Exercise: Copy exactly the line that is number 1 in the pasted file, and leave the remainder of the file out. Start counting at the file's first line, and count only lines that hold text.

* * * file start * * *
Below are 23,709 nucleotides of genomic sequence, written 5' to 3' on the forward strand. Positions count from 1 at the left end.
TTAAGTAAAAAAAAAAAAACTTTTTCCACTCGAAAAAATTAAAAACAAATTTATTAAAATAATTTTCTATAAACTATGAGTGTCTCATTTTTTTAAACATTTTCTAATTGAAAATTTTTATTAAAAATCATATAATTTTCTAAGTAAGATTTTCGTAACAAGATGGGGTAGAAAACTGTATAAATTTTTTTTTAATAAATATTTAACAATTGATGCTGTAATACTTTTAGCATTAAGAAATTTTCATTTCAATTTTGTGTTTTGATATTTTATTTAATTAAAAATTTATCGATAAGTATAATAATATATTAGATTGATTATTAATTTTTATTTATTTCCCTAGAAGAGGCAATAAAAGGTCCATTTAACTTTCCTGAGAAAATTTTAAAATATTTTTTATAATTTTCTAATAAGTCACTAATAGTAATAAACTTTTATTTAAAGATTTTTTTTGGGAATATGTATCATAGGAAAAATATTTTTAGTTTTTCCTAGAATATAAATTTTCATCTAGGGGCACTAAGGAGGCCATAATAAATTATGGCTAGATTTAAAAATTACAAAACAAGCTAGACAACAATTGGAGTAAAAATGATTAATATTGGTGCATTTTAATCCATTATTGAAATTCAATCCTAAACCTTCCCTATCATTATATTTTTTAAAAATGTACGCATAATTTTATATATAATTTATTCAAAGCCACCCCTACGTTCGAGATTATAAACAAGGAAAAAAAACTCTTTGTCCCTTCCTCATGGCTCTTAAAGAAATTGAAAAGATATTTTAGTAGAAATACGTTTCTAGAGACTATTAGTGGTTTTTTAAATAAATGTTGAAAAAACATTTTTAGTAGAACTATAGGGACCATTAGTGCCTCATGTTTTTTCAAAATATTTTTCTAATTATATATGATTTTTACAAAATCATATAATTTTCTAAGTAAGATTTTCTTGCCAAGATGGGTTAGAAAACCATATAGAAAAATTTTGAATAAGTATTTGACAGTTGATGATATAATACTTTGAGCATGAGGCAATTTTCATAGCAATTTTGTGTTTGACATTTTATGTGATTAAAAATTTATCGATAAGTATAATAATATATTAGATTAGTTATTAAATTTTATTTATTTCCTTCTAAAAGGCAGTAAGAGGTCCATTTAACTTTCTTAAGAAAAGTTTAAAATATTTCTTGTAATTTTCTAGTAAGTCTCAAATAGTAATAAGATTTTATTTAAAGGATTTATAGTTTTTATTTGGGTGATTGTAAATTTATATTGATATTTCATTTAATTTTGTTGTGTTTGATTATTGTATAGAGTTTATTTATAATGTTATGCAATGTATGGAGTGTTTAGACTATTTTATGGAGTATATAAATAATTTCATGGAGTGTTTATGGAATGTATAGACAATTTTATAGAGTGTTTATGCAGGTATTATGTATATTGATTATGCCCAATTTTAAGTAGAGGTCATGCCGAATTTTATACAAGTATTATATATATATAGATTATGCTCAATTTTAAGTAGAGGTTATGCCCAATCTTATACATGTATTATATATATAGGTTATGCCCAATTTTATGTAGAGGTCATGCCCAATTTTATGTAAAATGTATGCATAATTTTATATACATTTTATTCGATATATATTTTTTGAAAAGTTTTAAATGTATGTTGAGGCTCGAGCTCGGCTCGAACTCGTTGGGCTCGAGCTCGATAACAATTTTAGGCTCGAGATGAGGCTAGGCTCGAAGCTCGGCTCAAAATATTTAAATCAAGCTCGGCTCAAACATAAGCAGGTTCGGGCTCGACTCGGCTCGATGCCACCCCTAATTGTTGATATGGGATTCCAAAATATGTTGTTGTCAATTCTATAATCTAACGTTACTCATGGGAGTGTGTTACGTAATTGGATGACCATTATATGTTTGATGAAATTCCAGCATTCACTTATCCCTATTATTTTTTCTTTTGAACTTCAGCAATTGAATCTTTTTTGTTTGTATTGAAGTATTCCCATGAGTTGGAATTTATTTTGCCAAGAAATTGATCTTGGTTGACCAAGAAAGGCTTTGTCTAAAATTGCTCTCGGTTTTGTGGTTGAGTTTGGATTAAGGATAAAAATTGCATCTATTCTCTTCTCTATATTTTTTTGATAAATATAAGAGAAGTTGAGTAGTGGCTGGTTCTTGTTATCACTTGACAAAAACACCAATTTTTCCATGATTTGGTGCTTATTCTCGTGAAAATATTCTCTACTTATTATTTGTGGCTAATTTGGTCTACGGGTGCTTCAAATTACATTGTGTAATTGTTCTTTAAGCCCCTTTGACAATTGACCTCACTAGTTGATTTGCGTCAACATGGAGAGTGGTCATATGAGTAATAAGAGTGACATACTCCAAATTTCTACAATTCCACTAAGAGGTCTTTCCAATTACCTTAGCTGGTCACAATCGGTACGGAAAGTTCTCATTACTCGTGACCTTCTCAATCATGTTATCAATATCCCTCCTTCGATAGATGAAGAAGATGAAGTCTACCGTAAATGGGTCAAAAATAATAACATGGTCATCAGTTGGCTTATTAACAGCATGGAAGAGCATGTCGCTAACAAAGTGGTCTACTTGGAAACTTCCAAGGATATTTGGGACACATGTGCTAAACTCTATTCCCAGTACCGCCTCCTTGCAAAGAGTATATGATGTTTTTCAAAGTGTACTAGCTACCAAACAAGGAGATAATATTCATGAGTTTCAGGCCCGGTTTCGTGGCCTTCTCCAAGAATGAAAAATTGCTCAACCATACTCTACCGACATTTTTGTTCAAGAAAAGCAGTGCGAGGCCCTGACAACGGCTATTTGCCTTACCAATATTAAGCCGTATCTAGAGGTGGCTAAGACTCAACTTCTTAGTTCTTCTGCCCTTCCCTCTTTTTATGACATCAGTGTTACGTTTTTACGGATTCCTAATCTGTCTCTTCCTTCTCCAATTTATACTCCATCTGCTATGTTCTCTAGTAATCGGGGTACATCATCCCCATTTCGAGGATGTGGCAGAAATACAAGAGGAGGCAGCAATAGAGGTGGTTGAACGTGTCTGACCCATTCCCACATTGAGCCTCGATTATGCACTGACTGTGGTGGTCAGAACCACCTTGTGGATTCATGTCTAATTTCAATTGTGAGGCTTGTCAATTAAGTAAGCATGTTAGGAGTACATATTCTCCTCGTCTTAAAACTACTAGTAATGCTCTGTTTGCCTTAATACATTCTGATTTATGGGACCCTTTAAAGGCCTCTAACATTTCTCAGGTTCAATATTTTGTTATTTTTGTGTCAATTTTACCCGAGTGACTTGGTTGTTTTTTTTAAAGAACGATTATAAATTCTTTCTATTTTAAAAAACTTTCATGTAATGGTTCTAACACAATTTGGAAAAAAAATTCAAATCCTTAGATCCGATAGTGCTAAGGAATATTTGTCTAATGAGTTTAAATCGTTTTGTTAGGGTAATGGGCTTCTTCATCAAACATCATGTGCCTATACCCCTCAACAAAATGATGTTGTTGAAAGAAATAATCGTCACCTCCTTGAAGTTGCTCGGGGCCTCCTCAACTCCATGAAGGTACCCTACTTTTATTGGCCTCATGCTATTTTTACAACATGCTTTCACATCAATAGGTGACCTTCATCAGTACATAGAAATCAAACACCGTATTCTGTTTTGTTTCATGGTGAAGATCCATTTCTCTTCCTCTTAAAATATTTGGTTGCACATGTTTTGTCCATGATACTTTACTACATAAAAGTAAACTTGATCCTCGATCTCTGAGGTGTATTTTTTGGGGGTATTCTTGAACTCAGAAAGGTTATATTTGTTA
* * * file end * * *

Below are 23,709 nucleotides of genomic sequence, written 5' to 3' on the forward strand. Positions count from 1 at the left end.